Texas wildflowers

Spring wildflowers in the Texas Hill Country are in full bloom. Staff photos by JoAnna Kopp

Bluebonnets, paintbrushes, buttercups, and several other wildflowers spread across the Texas Hill Country each spring, splashing the fields with eye-catching colors.

Thanks to Lady Bird Johnson’s Highway Beautification Act of 1965, wildflower seeds were planted along roadways across the United States and especially throughout her home in the Hill Country. 

“Where flowers bloom, so does hope,” said Lady Bird, a nature lover at heart.

According to the Lyndon B. Johnson Presidential Library, as the bill waded through the U.S. Congress for passing, President Johnson said of his first lady: “Now, she wants that bill. And if she wants it, I want it, and by God, we’re going to pass it.”

Take a peek into the lives of President Johnson and his wife at the LBJ state and national parks in the Highland Lakes. Read more here.

This spring, sort out the world of wildflowers using our handy identification guide below!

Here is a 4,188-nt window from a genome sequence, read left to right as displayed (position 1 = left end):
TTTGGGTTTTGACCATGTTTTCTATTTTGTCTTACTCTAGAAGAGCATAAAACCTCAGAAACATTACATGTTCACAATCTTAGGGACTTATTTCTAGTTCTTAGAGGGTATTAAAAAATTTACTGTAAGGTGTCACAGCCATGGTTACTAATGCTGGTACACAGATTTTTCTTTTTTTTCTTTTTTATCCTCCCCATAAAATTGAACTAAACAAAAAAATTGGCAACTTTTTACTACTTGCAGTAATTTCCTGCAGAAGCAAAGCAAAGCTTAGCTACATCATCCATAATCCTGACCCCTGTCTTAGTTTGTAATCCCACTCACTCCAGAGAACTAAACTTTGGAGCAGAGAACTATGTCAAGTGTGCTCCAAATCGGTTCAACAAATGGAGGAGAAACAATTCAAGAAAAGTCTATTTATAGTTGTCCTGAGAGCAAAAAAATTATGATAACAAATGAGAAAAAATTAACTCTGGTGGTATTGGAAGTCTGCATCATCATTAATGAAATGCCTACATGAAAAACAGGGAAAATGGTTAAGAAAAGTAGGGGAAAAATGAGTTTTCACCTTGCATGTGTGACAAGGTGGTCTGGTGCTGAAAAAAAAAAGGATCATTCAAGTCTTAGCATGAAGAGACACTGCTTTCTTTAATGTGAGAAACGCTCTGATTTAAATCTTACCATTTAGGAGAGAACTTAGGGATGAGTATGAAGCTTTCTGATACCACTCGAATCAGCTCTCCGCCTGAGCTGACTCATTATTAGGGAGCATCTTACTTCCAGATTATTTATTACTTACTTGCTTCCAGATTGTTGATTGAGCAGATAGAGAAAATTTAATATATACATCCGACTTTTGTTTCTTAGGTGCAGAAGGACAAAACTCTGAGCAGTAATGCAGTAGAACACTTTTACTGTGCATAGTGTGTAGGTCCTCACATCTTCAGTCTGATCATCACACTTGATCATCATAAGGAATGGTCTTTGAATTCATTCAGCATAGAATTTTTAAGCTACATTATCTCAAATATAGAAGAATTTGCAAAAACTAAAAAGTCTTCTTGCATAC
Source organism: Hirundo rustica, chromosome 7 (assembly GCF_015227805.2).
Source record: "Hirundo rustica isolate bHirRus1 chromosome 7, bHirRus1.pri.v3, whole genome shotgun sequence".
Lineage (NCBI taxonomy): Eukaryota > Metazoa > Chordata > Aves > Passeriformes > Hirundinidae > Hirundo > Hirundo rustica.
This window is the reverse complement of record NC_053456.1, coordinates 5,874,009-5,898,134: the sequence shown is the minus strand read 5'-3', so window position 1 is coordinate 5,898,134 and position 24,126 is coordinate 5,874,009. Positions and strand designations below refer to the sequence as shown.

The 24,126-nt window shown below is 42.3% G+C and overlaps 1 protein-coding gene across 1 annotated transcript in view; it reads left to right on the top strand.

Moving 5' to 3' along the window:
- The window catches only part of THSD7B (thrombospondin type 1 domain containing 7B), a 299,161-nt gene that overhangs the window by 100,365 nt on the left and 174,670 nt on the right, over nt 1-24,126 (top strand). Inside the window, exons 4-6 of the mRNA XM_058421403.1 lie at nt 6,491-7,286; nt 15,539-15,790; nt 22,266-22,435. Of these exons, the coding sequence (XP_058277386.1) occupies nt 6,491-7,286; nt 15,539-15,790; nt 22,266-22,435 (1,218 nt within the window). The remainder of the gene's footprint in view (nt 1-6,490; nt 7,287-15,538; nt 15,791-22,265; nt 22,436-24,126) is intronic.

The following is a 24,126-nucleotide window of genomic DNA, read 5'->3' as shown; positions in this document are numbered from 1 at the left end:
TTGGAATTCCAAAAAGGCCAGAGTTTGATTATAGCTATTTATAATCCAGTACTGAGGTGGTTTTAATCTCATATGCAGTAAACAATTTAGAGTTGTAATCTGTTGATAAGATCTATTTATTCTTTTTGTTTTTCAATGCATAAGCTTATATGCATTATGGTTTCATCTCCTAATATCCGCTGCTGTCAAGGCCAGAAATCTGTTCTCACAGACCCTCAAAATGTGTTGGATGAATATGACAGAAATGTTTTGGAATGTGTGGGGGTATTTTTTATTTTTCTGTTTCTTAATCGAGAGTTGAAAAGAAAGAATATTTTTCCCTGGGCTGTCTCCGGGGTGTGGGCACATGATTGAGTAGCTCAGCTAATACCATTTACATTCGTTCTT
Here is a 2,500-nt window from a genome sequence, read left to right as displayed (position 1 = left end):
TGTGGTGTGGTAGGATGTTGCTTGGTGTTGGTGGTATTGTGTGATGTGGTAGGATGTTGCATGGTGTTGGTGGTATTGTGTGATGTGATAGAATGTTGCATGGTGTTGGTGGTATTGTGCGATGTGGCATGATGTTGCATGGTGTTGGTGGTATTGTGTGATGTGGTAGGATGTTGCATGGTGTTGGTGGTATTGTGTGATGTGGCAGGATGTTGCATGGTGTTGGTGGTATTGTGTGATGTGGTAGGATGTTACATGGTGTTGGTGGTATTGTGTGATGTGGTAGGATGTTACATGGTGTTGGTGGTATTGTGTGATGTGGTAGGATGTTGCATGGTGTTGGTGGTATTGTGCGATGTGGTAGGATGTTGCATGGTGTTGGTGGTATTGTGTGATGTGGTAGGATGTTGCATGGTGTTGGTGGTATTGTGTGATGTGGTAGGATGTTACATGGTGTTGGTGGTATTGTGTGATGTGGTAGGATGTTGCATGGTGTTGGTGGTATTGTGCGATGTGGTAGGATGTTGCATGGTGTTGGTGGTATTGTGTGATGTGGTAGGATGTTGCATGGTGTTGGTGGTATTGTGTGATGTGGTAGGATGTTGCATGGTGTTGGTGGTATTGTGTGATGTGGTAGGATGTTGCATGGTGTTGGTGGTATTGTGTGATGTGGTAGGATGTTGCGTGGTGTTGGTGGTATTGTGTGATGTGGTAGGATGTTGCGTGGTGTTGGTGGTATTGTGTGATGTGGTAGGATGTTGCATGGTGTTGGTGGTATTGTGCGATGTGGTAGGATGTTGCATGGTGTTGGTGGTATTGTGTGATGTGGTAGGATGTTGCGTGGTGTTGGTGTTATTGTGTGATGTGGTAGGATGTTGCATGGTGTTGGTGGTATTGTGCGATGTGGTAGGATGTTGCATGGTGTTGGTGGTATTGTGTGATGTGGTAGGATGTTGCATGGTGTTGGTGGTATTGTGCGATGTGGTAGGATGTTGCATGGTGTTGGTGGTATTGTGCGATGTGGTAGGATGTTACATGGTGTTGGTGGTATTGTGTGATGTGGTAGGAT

Texas bluebonnets, Lupinus texensis
Lupinus texensis, the most iconic Texas bluebonnet. 101HighlandLakes.com photo by Ronnie Madrid/Divine Radiance Photography

Everyone knows this one! Bluebonnets are easy to identify because, well, they’re blue. They’re also the dominant wildflower that you’ll see in the spring. The city of Burnet has an entire festival dedicated to bluebonnets each April!

Fun fact: The Bluebonnet was named the state flower of Texas in 1901, and contrary to popular belief, it is not illegal to pick them.


Texas paintbrushes
The many poetic names for the paintbrush belie its baffling nature as an unpredictable parasite that can be used as both a love potion or a poison.

Paintbrushes are a bright red-orange and stand tall among the rest of area’s wildflowers. They also come in cream, yellow, and purple, but you’ll mostly see the red-orange variety in the Hill Country.

Fun fact: According to Native American legend, a young boy was painting the sunset but lacked red paint. He asked the Great Spirit for help, and the next day, he was granted red paintbrushes. After the boy finished his painting, he scattered the red paintbrushes across the land, and from then on, Indian paintbrush flowers began to bloom. The illustrated children’s book “The Legend of the Indian Paintbrush” by Tomie dePaola tells the tale.